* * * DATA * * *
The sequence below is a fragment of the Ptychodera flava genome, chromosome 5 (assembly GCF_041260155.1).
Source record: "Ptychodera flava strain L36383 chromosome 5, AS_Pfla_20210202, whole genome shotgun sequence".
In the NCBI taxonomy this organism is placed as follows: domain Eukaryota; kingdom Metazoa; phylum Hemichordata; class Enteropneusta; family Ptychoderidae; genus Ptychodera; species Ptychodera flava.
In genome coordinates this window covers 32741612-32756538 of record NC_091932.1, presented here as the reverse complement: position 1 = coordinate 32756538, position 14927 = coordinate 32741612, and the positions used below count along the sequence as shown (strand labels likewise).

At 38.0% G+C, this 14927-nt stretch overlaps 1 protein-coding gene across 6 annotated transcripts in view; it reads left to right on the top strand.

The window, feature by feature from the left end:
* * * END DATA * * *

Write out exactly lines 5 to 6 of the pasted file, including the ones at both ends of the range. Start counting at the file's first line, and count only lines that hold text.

At 38.0% G+C, this 14927-nt stretch overlaps 1 protein-coding gene across 6 annotated transcripts in view; it reads left to right on the top strand.

The window, feature by feature from the left end: